KEEP ON LOOKING
Now back to Eastman. If you keep peering into the vegetation alongside the trail, especially around a stream or pond, you may spot male and female dragonflies or damselflies close to one another. Sometimes this is coincidence, sometimes it is courtship.
If the male succeeds in courting the female, sometimes enticing her with special wing movements, he will be able to grasp her behind her head using specialized appendages at the tip of his abdomen. The iridescent male in the middle of the picture below has done just this with the female who is directly behind and aligned with him. The purpose of this maneuver is mainly to keep the pair together against attempts by other males to dislodge them. The pair can even fly around together in this configuration.
If the female is ready to mate, she will flex her abdomen sharply toward the front of the male, find a pore underneath the front of his abdomen where he has stored his sperm, and attach her own genital opening there. You can see a mating pair of ebony jewelwings in the picture below (male in the upper left, female in the lower right) and a more detailed view of the connection for sperm transfer in the subsequent enlargement.
Now here’s an amazing step in the mating process, a step that is internal and cannot be seen in photographs. The female does not make her eggs immediately accessible to the male’s sperm. Rather, she stores the sperm in a pair of sacs. When she is ready to lay her eggs in the water, where they will develop into aquatic larvae which are also fierce predators, the passage of the eggs on their way out of her body triggers the release of the stored sperm, so that fertilization takes place immediately before egg laying. Not what we are accustomed to! And it has a remarkable accompaniment. A male’s first step during mating is to clear out of the female’s storage sacs any sperm she might already have stored from a previous mating. Only then does he inject her with his own sperm. This two-step process ensures that the next generation will bear his genes, not his competitor’s genes. How effective is the removal of competing sperm? Experiments show that it can be close to perfect—upward of 95 percent. Mother Nature is endlessly inventive!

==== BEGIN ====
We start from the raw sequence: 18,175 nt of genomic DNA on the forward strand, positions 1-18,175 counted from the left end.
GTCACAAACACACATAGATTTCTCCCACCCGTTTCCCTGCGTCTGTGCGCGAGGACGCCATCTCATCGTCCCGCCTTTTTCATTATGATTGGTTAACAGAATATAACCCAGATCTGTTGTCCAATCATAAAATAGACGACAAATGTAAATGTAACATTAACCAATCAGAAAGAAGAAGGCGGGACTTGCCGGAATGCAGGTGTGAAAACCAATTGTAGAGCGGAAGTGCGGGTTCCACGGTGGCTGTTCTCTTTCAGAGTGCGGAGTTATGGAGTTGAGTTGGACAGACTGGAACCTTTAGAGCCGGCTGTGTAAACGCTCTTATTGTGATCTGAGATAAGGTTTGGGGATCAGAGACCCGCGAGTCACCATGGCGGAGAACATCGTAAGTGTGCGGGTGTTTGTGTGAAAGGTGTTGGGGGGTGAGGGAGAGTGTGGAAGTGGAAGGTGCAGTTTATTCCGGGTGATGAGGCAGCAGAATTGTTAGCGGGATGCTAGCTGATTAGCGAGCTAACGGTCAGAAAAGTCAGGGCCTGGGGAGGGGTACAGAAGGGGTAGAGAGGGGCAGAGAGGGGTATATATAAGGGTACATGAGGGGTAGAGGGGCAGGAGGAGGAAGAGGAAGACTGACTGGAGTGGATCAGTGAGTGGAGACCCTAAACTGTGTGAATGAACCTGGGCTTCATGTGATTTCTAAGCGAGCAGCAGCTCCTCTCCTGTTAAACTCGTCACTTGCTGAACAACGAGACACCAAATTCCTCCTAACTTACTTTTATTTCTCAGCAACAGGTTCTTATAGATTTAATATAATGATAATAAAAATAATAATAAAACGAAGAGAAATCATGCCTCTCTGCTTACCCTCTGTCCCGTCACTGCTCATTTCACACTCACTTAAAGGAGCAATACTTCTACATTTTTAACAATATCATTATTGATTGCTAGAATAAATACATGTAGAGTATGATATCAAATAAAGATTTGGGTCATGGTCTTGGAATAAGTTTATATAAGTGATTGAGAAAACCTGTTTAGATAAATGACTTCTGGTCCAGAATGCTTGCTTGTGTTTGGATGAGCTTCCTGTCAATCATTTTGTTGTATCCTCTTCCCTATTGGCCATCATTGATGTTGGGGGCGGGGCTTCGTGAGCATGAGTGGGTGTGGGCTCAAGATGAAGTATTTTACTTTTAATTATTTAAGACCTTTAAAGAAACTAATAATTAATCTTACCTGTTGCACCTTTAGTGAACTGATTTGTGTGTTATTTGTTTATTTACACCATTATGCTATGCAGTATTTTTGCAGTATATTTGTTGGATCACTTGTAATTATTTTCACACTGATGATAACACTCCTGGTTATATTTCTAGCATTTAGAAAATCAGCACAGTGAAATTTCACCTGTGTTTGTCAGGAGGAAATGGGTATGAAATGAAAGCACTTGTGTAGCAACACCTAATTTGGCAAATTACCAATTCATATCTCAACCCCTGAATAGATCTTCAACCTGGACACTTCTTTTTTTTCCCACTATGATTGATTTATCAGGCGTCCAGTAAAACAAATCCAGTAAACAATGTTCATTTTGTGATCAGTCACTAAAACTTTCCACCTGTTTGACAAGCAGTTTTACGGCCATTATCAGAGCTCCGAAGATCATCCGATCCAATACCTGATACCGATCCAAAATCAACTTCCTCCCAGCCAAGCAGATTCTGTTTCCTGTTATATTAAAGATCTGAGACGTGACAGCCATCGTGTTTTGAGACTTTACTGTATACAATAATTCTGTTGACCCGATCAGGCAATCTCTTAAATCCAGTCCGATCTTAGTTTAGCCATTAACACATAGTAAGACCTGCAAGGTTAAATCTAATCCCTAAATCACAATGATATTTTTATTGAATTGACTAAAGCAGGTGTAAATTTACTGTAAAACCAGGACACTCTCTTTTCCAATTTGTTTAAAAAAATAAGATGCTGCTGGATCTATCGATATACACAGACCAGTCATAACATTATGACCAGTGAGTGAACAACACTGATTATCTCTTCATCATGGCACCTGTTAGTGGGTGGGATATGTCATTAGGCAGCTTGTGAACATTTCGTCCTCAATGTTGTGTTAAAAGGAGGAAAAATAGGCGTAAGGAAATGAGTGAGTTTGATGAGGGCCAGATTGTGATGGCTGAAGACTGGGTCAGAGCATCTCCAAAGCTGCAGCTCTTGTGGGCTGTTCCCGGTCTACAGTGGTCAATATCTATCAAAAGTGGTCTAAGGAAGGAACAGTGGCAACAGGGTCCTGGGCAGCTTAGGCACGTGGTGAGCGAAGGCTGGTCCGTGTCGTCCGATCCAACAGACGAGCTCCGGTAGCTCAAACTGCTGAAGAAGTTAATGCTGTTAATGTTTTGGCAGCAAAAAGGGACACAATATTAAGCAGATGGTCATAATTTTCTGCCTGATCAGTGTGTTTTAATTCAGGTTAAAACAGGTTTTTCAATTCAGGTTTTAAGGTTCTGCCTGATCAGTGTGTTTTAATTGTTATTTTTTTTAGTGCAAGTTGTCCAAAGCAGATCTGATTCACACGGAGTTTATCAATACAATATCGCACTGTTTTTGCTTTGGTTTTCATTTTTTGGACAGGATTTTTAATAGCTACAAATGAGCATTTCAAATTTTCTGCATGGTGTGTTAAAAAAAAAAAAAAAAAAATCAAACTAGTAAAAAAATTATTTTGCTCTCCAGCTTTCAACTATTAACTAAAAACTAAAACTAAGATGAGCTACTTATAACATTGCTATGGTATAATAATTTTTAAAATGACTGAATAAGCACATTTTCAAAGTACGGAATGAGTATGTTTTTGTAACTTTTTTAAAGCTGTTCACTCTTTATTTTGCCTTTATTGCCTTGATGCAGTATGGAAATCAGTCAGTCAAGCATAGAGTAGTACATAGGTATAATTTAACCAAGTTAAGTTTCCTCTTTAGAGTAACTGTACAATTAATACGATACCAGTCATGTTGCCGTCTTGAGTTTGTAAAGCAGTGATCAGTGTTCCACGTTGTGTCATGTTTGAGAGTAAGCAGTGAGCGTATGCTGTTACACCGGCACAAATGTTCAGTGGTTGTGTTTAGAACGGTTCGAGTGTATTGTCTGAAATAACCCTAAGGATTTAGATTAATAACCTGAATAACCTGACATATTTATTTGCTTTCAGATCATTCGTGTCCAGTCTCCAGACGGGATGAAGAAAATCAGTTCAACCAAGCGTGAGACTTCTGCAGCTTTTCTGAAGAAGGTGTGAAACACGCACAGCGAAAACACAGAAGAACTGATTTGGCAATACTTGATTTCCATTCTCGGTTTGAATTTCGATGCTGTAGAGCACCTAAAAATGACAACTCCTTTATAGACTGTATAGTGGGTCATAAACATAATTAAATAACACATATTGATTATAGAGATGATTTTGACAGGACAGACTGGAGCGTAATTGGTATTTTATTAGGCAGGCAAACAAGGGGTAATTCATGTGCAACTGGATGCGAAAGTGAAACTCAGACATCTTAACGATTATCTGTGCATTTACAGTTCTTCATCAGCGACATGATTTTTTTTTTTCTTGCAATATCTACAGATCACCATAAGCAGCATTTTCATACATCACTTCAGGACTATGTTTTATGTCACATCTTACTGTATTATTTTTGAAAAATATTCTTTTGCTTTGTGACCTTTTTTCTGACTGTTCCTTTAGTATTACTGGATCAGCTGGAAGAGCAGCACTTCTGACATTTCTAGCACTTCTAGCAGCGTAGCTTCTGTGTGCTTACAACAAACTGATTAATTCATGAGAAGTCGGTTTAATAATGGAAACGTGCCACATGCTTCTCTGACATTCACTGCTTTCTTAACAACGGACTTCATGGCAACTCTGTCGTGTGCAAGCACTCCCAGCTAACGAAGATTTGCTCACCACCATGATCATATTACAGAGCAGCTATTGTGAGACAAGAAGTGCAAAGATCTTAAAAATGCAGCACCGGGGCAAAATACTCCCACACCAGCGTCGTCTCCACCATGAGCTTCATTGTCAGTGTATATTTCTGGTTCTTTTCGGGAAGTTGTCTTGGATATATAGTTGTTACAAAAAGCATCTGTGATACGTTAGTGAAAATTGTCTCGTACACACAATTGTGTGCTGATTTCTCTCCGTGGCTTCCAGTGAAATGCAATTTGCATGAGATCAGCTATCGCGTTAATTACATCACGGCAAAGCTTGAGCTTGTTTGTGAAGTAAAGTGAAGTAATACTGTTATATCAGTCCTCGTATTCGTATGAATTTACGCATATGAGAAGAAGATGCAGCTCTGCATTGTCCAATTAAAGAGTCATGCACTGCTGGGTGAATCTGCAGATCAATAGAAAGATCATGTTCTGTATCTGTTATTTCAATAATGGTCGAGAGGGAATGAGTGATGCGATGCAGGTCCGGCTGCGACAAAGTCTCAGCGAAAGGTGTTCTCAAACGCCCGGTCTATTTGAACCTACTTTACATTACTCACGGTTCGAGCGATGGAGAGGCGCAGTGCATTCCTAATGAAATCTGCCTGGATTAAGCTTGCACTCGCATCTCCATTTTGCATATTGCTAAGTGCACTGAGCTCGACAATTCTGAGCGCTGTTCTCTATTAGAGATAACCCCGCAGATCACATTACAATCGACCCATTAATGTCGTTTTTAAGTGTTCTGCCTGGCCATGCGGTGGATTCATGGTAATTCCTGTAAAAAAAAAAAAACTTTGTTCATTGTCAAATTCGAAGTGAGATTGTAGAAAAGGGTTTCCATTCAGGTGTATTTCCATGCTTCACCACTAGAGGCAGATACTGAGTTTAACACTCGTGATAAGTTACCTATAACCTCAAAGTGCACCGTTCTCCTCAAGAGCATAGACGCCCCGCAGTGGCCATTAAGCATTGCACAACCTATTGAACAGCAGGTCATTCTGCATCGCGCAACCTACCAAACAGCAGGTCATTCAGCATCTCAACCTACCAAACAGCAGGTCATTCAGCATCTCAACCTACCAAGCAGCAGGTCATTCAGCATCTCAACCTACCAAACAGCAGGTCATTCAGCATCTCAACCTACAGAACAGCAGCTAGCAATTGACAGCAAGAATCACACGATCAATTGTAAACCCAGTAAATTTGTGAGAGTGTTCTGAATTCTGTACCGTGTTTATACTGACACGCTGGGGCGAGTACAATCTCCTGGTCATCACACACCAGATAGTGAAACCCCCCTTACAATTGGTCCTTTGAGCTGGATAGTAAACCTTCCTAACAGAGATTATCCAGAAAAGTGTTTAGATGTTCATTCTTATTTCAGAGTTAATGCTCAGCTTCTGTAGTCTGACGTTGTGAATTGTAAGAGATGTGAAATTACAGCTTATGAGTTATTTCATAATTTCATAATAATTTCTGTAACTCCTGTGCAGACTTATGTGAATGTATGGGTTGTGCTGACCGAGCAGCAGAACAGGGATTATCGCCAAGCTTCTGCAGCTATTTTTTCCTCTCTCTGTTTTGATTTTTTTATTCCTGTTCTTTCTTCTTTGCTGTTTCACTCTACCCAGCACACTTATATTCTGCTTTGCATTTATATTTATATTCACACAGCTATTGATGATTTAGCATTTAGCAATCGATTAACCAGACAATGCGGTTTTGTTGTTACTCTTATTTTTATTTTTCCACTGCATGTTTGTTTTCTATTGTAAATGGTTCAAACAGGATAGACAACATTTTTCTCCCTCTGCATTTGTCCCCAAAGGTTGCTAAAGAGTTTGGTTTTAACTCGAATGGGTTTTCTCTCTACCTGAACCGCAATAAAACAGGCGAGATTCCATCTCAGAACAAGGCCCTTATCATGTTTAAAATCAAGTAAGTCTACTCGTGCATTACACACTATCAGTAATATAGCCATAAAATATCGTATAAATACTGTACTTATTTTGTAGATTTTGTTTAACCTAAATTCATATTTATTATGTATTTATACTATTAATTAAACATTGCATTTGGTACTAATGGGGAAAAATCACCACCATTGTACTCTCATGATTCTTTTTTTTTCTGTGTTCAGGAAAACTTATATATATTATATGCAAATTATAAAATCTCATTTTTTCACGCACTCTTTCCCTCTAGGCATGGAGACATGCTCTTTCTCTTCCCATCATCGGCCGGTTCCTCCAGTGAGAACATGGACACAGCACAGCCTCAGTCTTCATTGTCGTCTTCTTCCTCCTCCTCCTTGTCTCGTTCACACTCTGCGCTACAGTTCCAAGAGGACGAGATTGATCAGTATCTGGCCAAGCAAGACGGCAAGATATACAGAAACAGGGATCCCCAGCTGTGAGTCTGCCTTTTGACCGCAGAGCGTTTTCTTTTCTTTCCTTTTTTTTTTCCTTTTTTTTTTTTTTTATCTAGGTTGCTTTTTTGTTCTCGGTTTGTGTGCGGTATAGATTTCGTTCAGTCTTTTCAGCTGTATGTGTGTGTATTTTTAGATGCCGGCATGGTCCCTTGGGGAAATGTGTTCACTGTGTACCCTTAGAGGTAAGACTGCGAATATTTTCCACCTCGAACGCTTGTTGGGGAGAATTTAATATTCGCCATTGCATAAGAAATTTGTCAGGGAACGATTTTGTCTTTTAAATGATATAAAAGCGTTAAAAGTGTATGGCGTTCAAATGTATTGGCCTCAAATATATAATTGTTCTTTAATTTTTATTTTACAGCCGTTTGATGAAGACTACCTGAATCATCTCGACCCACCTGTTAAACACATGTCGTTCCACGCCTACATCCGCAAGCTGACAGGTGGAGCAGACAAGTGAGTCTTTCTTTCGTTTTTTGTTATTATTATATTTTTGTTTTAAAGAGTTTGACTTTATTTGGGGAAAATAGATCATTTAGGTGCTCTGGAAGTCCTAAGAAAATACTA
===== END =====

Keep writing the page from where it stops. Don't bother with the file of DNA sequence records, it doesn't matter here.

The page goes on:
Now here’s my invitation: When you next go out walking, see if you can spot butterflies enjoying their sweet drinks and dragons and damsels perching and hunting. Imagine what it might be like to be one of these treasures of Nature, to be looking out at the world through compound eyes and experiencing it through the workings of a nervous system that is highly tuned to brightly-colored containers of sweetness or tiny dark objects dancing about. As you do this, remember that the components of the living world around us are profoundly interdependent, primarily because they (and we as well) are the products of millions of years of evolution and of fine tuning to one another. This is not a matter of chance. Rather, it is a matter of trial and error, with the most successful versions surviving and reproducing. Nature has created herself in a way that works magnificently well, and we can learn a great deal by paying attention to what she has to teach us!